ST. LOUIS (AP) – Some charter schools in St. Louis are starting to worry that their increased popularity is making it difficult for them to stay accessible to low-income students.
The St. Louis Post-Dispatch reports City Garden Montessori, Lafayette Preparatory Academy and The Biome are all working on creating income integration programs specifically for charter schools. The Missouri Charter Public School Association is helping draft a bill that would allow charter schools to set aside a percentage of enrollment spots specifically for low-income students.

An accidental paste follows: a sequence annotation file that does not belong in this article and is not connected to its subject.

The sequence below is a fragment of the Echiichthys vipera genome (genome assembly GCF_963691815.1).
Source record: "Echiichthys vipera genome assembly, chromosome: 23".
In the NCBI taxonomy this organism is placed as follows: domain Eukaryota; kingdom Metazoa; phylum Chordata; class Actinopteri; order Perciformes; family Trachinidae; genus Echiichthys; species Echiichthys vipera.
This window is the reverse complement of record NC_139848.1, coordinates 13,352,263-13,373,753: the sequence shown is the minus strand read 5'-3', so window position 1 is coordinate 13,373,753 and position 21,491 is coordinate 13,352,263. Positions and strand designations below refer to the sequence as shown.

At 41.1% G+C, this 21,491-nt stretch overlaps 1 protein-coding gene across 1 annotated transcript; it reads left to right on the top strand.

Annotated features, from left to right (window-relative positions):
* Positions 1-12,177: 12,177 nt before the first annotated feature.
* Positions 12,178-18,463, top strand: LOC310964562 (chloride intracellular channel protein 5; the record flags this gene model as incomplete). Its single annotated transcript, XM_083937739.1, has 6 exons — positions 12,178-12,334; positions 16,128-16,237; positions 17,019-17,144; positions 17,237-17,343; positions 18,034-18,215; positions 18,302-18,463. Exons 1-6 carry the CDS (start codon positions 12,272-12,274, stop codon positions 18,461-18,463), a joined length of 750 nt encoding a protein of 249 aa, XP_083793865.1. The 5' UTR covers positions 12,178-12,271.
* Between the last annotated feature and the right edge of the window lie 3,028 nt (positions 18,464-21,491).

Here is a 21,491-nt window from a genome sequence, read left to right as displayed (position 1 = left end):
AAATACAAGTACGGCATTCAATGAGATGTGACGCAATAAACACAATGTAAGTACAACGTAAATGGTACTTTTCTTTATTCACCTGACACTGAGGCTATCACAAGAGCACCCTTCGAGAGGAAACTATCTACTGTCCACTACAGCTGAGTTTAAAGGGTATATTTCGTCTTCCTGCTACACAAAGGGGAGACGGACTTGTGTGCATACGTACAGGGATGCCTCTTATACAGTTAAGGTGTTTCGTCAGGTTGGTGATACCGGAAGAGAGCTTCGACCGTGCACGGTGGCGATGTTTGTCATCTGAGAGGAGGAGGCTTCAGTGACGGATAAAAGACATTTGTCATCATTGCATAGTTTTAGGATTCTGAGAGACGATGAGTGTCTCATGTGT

Officials at City Garden and Lafayette say that because of neighborhood construction and growing academic success, more affluent white families are enrolling their children while low-income minority students are being edged out.
Officials say those charter schools were always intended to be diverse alternatives to St. Louis Public Schools.